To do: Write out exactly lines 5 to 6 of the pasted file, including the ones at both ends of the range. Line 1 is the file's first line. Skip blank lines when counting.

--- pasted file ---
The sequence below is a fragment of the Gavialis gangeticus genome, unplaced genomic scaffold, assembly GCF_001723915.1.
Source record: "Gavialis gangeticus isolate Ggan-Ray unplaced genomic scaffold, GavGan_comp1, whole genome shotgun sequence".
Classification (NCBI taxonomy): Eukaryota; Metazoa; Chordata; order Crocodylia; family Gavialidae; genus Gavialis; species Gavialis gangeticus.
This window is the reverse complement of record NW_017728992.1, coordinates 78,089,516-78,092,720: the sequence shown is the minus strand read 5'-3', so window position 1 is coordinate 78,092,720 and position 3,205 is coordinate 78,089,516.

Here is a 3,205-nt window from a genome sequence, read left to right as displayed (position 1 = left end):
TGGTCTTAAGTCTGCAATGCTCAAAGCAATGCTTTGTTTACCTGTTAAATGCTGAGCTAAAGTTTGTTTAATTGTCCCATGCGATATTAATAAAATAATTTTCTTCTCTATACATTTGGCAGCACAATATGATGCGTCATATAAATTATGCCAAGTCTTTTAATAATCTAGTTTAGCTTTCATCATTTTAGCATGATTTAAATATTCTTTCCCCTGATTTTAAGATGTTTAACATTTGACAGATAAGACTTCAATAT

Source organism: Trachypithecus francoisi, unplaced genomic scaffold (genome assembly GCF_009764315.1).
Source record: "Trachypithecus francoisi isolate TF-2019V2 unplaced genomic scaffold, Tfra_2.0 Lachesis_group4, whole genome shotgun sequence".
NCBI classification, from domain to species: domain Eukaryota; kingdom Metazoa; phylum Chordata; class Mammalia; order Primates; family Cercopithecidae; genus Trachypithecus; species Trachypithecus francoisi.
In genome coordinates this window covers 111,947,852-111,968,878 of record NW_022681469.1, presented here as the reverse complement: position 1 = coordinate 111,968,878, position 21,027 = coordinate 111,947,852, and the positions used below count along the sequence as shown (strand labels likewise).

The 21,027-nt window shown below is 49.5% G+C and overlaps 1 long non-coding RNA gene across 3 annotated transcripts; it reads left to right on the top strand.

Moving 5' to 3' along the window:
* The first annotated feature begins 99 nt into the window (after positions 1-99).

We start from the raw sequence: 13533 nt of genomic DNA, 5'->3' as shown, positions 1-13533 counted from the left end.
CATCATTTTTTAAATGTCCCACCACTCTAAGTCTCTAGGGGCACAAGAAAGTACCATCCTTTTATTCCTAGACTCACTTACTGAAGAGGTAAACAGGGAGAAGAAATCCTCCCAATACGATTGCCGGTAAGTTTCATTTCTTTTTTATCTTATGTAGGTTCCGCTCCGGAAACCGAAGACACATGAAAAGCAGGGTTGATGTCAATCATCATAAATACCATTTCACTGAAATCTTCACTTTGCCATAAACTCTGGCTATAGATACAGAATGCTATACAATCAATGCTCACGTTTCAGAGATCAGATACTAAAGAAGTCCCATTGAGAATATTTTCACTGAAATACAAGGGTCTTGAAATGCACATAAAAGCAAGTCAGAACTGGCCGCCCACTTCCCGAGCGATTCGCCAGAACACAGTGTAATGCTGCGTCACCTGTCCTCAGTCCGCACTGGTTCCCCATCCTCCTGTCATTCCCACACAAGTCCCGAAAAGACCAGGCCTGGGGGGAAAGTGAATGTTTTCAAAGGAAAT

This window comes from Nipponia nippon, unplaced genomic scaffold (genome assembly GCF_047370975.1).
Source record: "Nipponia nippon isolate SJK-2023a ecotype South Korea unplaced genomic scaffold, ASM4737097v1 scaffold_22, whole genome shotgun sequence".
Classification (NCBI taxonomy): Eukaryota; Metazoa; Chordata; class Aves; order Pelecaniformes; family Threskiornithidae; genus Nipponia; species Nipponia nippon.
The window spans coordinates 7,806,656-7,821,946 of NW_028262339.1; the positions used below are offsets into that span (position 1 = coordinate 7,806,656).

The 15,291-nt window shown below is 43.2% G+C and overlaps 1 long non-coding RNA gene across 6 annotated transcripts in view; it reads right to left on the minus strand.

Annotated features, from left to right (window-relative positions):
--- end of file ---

Here is a 3,205-nt window from a genome sequence, read left to right as displayed (position 1 = left end):
TGGTCTTAAGTCTGCAATGCTCAAAGCAATGCTTTGTTTACCTGTTAAATGCTGAGCTAAAGTTTGTTTAATTGTCCCATGCGATATTAATAAAATAATTTTCTTCTCTATACATTTGGCAGCACAATATGATGCGTCATATAAATTATGCCAAGTCTTTTAATAATCTAGTTTAGCTTTCATCATTTTAGCATGATTTAAATATTCTTTCCCCTGATTTTAAGATGTTTAACATTTGACAGATAAGACTTCAATAT